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Another key point must be a focus on commercializing and scaling change. Companies spend billions of dollars endorsing new products and ideas — but what if some of that ideology included more substance and support? Voting is our most important right, but the same demographic of black kids that fail to vote is the same demographic that lines up every Saturday for sneaker launches. They also account for the vast majority of people who follow the most powerful entertainers and companies on Instagram and Twitter. Most of these kids probably have no idea how to unlock their financial future, or understand the importance of the access to credit, financial instruments or even the value of savings. Most black Americans struggle with access to capital and credit simply due to the fact that no one is teaching or emphasizing its importance at an early age. Yet credit is being offered and extended by most consumer goods companies, not even recognizing that even with perfect credit black Americans still do not receive the same access to capital as their white counterparts. There must be more accountability around social and financial responsibility.

On January 16th, 1865, Union General William Tecumseh Sherman made the infamous promise to give the soon-to-be-freed slaves 40 acres and a mule. That was the first of many recorded empty promises made to black Americans. On June 19th of that same year, black Americans were freed from slavery—that day is known and celebrated as Juneteenth. That day is important to me and, as an act of solidarity, we would like to partner with each of you, individuals and corporations alike, to put action behind racial justice and equality. The goal is for every person and company that taps into or leverages black culture and our community to release a comprehensive plan on how they will advocate and act to push for racial equity by June 19, 2020. This is not an ultimatum—it is a call for action and support from everyone that has a stake leveling the playing field. I know that the individuals at the head of most of these companies are passionate about this issue, but the world needs unified action now. Change starts with us acting and fulfilling our promises to the black communities we serve. I’ve watched companies spend millions of dollars executing complex strategies quickly and effectively. If this is as important to them, I trust each person and company will face this challenge head on and lean in to partner with us to create a unified voice to support black men and women in America.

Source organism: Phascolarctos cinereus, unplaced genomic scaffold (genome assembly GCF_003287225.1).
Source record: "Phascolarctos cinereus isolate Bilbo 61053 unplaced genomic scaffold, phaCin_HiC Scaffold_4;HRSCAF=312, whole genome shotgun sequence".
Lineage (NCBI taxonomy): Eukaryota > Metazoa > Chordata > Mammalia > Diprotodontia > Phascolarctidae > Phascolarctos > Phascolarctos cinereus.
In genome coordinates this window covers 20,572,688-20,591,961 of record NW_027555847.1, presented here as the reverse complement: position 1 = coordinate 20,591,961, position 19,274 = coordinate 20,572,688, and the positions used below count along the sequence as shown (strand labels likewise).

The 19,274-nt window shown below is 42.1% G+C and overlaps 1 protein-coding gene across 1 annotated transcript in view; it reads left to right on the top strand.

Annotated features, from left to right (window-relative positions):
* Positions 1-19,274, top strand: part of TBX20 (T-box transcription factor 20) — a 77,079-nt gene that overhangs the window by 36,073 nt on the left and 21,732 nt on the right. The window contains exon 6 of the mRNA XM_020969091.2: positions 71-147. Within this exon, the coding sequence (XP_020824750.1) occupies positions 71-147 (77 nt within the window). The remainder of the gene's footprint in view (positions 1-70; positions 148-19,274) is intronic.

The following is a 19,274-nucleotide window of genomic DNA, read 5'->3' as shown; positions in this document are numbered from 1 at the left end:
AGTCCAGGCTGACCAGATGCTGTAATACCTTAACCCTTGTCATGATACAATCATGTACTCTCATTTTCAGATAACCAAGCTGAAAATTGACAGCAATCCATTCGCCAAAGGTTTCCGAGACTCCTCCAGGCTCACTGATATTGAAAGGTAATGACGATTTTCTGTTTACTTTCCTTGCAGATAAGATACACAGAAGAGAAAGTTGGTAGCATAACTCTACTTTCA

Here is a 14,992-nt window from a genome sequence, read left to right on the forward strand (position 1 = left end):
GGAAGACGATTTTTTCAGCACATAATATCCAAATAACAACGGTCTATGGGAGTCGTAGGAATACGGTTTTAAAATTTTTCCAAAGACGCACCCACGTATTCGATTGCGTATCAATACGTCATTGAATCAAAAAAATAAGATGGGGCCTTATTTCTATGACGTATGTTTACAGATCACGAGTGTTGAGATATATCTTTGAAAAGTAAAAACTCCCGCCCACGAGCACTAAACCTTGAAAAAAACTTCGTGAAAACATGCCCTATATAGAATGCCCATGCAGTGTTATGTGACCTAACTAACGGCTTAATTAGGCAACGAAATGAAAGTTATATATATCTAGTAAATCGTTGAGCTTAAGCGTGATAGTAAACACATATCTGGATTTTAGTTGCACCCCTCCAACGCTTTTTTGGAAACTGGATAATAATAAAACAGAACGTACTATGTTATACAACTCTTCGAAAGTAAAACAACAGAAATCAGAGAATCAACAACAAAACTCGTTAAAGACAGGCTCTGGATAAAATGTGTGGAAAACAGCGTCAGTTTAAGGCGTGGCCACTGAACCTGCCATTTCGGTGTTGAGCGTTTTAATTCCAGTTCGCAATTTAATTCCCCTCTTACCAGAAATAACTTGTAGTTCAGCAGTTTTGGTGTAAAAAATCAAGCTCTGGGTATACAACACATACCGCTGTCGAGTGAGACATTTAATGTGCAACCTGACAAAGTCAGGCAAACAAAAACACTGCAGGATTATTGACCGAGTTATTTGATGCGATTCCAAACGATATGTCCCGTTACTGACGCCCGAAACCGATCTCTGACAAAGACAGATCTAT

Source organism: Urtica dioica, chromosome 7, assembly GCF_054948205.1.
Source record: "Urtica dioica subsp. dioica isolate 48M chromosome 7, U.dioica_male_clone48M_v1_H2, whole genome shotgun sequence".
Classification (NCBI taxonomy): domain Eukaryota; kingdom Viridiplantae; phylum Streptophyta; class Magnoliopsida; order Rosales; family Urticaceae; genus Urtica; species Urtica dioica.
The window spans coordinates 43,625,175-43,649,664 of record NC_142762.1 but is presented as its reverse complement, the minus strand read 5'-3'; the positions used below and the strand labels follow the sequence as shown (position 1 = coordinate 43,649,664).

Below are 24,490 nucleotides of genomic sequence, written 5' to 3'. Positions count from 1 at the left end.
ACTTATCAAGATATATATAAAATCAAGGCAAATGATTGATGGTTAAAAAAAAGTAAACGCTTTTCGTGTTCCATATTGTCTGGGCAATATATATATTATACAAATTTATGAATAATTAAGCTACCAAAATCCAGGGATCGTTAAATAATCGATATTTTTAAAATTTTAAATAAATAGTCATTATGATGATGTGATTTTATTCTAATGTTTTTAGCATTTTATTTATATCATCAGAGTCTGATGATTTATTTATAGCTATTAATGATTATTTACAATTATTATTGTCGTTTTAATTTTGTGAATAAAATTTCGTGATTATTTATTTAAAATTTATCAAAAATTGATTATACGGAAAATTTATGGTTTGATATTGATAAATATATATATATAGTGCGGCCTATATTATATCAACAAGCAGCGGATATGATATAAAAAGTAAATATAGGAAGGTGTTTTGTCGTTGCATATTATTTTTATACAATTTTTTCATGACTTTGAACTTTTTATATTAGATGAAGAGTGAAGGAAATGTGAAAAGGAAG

Change starts with us acting and fulfilling our promises to the black communities we serve. -James Whitner

Over the last 15 years, I poured my heart and soul into building a company that I love. I understand that I may be risking everything that I have worked for, but I am driven to hold myself to the same level of accountability that I require from all entities we are associated with. Therefore, if any person and company we support does not have a comprehensive plan of action to drive, push, and support racial injustice by June 19th, 2020, we will initiate a review and re-evaluation of our relationship with those individuals and companies. I plan to hold myself to the same level of accountability that I am asking from each of those people or businesses. I understand how strong those words are, but the only way to start is to do just that: Take sharp and decisive action for what I stand for.

Throughout its history, America’s political, business, and social institutions have made countless promises they haven’t kept. The system cannot reform itself, change starts with us all taking action. I heard Cornel West say something that struck my soul: “America is a failed social experience— it cannot deliver protections, civil liberties or security to its black citizens.” While I agree with him, I believe we can and will fix this—by delivering on a demand of accountability. This is the fight of our generation, I challenge you to answer the call. I most definitely will.